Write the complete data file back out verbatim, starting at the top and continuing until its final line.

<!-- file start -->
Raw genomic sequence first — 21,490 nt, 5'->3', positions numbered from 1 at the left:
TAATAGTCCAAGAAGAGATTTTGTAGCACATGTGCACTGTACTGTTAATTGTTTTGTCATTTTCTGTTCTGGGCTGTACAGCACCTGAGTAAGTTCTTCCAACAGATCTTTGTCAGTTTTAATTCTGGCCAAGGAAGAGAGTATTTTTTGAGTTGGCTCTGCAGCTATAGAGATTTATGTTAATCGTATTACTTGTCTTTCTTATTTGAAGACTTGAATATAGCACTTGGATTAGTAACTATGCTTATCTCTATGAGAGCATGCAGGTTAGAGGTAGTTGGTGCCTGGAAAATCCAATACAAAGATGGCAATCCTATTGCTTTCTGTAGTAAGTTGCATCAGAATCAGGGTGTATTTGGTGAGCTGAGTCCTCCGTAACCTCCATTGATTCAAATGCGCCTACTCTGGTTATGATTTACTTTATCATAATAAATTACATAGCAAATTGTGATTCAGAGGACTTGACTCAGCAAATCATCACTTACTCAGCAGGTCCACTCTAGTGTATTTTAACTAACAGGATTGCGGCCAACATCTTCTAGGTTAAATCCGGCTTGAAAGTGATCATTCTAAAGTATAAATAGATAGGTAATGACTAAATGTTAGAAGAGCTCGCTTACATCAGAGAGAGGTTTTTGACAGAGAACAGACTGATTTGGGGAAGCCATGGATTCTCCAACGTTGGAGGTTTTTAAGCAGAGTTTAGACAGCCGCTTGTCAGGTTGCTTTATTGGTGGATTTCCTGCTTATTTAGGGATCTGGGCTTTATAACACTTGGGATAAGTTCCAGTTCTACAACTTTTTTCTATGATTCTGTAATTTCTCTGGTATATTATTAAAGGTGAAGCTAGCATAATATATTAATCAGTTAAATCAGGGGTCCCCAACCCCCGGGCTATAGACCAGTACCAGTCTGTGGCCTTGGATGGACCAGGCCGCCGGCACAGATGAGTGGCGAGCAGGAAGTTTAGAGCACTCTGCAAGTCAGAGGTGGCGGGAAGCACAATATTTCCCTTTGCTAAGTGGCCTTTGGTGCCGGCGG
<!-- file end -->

Raw genomic sequence first — 21,490 nt, 5'->3', positions numbered from 1 at the left:
TAATAGTCCAAGAAGAGATTTTGTAGCACATGTGCACTGTACTGTTAATTGTTTTGTCATTTTCTGTTCTGGGCTGTACAGCACCTGAGTAAGTTCTTCCAACAGATCTTTGTCAGTTTTAATTCTGGCCAAGGAAGAGAGTATTTTTTGAGTTGGCTCTGCAGCTATAGAGATTTATGTTAATCGTATTACTTGTCTTTCTTATTTGAAGACTTGAATATAGCACTTGGATTAGTAACTATGCTTATCTCTATGAGAGCATGCAGGTTAGAGGTAGTTGGTGCCTGGAAAATCCAATACAAAGATGGCAATCCTATTGCTTTCTGTAGTAAGTTGCATCAGAATCAGGGTGTATTTGGTGAGCTGAGTCCTCCGTAACCTCCATTGATTCAAATGCGCCTACTCTGGTTATGATTTACTTTATCATAATAAATTACATAGCAAATTGTGATTCAGAGGACTTGACTCAGCAAATCATCACTTACTCAGCAGGTCCACTCTAGTGTATTTTAACTAACAGGATTGCGGCCAACATCTTCTAGGTTAAATCCGGCTTGAAAGTGATCATTCTAAAGTATAAATAGATAGGTAATGACTAAATGTTAGAAGAGCTCGCTTACATCAGAGAGAGGTTTTTGACAGAGAACAGACTGATTTGGGGAAGCCATGGATTCTCCAACGTTGGAGGTTTTTAAGCAGAGTTTAGACAGCCGCTTGTCAGGTTGCTTTATTGGTGGATTTCCTGCTTATTTAGGGATCTGGGCTTTATAACACTTGGGATAAGTTCCAGTTCTACAACTTTTTTCTATGATTCTGTAATTTCTCTGGTATATTATTAAAGGTGAAGCTAGCATAATATATTAATCAGTTAAATCAGGGGTCCCCAACCCCCGGGCTATAGACCAGTACCAGTCTGTGGCCTTGGATGGACCAGGCCGCCGGCACAGATGAGTGGCGAGCAGGAAGTTTAGAGCACTCTGCAAGTCAGAGGTGGCGGGAAGCACAATATTTCCCTTTGCTAAGTGGCCTTTGGTGCCGGCGG